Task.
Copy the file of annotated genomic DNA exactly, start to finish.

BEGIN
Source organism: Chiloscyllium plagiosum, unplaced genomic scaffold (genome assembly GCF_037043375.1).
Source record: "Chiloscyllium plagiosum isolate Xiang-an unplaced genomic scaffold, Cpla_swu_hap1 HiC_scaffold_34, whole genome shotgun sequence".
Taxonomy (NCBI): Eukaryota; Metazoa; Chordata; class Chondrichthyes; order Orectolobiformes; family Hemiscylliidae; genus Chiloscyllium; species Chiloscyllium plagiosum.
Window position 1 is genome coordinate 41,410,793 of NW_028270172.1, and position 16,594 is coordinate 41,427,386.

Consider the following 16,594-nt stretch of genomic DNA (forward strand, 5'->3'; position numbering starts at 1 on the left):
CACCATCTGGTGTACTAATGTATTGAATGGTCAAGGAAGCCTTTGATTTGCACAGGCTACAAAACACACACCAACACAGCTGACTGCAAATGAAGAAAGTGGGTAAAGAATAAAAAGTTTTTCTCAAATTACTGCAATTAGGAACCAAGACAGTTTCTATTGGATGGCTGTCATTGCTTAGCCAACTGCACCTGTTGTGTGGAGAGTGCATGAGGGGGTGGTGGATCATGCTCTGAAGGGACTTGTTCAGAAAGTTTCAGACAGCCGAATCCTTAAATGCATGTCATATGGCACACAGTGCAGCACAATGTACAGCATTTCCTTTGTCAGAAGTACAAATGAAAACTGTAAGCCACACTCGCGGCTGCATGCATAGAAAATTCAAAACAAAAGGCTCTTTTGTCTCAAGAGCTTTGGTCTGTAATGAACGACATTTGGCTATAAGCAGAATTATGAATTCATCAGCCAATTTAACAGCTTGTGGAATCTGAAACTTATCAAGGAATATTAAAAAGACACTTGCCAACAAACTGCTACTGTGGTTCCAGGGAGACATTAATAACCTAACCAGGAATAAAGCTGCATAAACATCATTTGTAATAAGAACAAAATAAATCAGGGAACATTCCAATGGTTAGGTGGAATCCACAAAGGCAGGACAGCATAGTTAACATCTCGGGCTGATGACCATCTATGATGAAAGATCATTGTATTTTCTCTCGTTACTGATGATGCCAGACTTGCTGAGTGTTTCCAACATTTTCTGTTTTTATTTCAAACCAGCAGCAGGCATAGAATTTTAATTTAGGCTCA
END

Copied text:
Source organism: Chiloscyllium plagiosum, unplaced genomic scaffold (genome assembly GCF_037043375.1).
Source record: "Chiloscyllium plagiosum isolate Xiang-an unplaced genomic scaffold, Cpla_swu_hap1 HiC_scaffold_34, whole genome shotgun sequence".
Taxonomy (NCBI): Eukaryota; Metazoa; Chordata; class Chondrichthyes; order Orectolobiformes; family Hemiscylliidae; genus Chiloscyllium; species Chiloscyllium plagiosum.
Window position 1 is genome coordinate 41,410,793 of NW_028270172.1, and position 16,594 is coordinate 41,427,386.

Consider the following 16,594-nt stretch of genomic DNA (forward strand, 5'->3'; position numbering starts at 1 on the left):
CACCATCTGGTGTACTAATGTATTGAATGGTCAAGGAAGCCTTTGATTTGCACAGGCTACAAAACACACACCAACACAGCTGACTGCAAATGAAGAAAGTGGGTAAAGAATAAAAAGTTTTTCTCAAATTACTGCAATTAGGAACCAAGACAGTTTCTATTGGATGGCTGTCATTGCTTAGCCAACTGCACCTGTTGTGTGGAGAGTGCATGAGGGGGTGGTGGATCATGCTCTGAAGGGACTTGTTCAGAAAGTTTCAGACAGCCGAATCCTTAAATGCATGTCATATGGCACACAGTGCAGCACAATGTACAGCATTTCCTTTGTCAGAAGTACAAATGAAAACTGTAAGCCACACTCGCGGCTGCATGCATAGAAAATTCAAAACAAAAGGCTCTTTTGTCTCAAGAGCTTTGGTCTGTAATGAACGACATTTGGCTATAAGCAGAATTATGAATTCATCAGCCAATTTAACAGCTTGTGGAATCTGAAACTTATCAAGGAATATTAAAAAGACACTTGCCAACAAACTGCTACTGTGGTTCCAGGGAGACATTAATAACCTAACCAGGAATAAAGCTGCATAAACATCATTTGTAATAAGAACAAAATAAATCAGGGAACATTCCAATGGTTAGGTGGAATCCACAAAGGCAGGACAGCATAGTTAACATCTCGGGCTGATGACCATCTATGATGAAAGATCATTGTATTTTCTCTCGTTACTGATGATGCCAGACTTGCTGAGTGTTTCCAACATTTTCTGTTTTTATTTCAAACCAGCAGCAGGCATAGAATTTTAATTTAGGCTCA